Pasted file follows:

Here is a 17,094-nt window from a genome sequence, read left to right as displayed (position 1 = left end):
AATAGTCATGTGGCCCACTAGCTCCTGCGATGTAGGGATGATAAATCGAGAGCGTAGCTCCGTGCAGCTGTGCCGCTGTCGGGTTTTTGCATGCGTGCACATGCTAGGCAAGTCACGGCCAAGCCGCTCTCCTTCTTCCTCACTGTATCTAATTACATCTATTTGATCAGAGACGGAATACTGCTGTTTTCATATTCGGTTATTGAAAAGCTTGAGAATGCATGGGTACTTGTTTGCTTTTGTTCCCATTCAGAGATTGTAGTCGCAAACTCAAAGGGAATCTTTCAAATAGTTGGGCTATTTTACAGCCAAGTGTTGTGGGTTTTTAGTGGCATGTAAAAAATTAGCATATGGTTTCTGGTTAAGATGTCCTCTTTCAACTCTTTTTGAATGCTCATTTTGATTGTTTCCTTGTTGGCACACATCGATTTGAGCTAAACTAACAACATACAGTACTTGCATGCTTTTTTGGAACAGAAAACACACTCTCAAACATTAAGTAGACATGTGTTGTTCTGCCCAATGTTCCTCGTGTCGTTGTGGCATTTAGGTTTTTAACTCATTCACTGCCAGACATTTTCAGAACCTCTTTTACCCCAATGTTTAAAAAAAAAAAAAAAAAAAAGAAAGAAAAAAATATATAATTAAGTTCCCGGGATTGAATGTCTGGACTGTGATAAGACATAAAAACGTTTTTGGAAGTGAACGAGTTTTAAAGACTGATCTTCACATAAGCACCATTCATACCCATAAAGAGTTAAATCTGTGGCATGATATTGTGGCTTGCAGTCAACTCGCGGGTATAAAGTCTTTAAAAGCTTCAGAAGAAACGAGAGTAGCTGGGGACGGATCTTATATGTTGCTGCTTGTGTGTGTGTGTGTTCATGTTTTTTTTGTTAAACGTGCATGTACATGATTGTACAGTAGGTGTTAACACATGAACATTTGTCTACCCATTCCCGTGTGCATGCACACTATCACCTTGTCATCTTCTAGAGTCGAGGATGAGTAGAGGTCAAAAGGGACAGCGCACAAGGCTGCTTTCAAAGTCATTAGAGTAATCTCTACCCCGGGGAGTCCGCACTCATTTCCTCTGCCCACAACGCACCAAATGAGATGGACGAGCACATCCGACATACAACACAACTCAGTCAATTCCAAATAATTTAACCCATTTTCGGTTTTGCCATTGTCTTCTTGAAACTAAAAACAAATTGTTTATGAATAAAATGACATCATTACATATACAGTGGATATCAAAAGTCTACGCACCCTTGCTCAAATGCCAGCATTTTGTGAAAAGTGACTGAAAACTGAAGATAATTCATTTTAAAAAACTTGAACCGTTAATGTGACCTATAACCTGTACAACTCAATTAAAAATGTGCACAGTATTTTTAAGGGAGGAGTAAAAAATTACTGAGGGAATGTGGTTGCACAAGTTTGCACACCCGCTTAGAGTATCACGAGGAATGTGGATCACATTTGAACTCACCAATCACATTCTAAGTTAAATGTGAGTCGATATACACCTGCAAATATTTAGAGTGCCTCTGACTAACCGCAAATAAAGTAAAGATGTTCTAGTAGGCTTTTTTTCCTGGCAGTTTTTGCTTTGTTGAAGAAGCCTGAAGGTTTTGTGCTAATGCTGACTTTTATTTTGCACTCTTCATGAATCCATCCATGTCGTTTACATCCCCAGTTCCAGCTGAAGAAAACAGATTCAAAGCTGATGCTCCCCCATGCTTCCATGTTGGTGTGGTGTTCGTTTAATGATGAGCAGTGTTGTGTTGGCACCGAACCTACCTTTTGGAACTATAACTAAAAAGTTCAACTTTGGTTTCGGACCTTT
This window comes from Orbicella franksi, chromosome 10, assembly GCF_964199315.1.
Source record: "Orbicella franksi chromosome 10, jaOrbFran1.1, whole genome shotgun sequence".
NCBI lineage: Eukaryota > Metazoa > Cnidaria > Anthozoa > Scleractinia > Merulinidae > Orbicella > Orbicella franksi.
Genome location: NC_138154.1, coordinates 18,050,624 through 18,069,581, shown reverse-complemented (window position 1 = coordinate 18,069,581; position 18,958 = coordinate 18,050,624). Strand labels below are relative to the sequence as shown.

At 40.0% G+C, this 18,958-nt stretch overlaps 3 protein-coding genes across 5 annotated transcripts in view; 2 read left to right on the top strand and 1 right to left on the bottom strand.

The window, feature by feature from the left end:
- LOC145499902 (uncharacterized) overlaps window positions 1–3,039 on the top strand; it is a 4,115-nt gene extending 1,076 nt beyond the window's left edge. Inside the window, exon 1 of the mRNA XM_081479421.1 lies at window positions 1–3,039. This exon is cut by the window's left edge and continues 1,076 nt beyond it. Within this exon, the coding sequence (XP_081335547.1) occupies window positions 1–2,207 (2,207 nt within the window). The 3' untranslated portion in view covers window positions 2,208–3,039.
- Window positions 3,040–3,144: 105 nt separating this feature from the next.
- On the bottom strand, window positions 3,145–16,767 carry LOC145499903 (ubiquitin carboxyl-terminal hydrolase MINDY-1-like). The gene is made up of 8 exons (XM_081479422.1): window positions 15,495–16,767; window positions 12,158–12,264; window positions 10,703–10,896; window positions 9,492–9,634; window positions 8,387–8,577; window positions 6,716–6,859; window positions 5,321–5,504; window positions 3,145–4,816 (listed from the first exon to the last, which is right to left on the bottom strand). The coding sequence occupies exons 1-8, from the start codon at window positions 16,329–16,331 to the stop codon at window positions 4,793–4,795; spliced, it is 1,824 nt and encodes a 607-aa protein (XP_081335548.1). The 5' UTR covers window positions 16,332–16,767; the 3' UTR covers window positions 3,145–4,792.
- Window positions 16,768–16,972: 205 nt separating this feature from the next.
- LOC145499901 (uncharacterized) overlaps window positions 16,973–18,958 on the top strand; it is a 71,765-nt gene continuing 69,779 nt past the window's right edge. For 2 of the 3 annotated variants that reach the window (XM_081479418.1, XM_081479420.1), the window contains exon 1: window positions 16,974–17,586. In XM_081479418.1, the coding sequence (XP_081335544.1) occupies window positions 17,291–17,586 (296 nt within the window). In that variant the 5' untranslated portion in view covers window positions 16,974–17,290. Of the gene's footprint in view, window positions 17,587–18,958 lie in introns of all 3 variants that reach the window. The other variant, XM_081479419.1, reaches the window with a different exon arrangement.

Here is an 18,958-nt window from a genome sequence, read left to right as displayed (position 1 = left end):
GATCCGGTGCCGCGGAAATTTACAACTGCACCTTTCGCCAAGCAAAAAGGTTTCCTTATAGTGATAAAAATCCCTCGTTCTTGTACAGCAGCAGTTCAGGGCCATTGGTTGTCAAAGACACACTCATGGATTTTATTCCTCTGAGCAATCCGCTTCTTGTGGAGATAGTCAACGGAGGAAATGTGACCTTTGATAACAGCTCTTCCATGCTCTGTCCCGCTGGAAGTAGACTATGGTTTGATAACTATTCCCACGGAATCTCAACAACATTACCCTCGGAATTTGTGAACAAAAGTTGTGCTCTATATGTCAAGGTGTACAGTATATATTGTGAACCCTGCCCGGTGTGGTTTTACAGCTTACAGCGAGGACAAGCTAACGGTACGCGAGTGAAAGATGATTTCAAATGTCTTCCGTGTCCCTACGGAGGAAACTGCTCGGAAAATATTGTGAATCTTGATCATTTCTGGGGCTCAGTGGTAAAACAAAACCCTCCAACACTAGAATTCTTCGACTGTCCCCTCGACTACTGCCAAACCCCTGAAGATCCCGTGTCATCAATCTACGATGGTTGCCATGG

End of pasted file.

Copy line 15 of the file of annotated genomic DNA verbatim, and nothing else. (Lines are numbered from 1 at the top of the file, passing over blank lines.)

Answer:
GATCCGGTGCCGCGGAAATTTACAACTGCACCTTTCGCCAAGCAAAAAGGTTTCCTTATAGTGATAAAAATCCCTCGTTCTTGTACAGCAGCAGTTCAGGGCCATTGGTTGTCAAAGACACACTCATGGATTTTATTCCTCTGAGCAATCCGCTTCTTGTGGAGATAGTCAACGGAGGAAATGTGACCTTTGATAACAGCTCTTCCATGCTCTGTCCCGCTGGAAGTAGACTATGGTTTGATAACTATTCCCACGGAATCTCAACAACATTACCCTCGGAATTTGTGAACAAAAGTTGTGCTCTATATGTCAAGGTGTACAGTATATATTGTGAACCCTGCCCGGTGTGGTTTTACAGCTTACAGCGAGGACAAGCTAACGGTACGCGAGTGAAAGATGATTTCAAATGTCTTCCGTGTCCCTACGGAGGAAACTGCTCGGAAAATATTGTGAATCTTGATCATTTCTGGGGCTCAGTGGTAAAACAAAACCCTCCAACACTAGAATTCTTCGACTGTCCCCTCGACTACTGCCAAACCCCTGAAGATCCCGTGTCATCAATCTACGATGGTTGCCATGG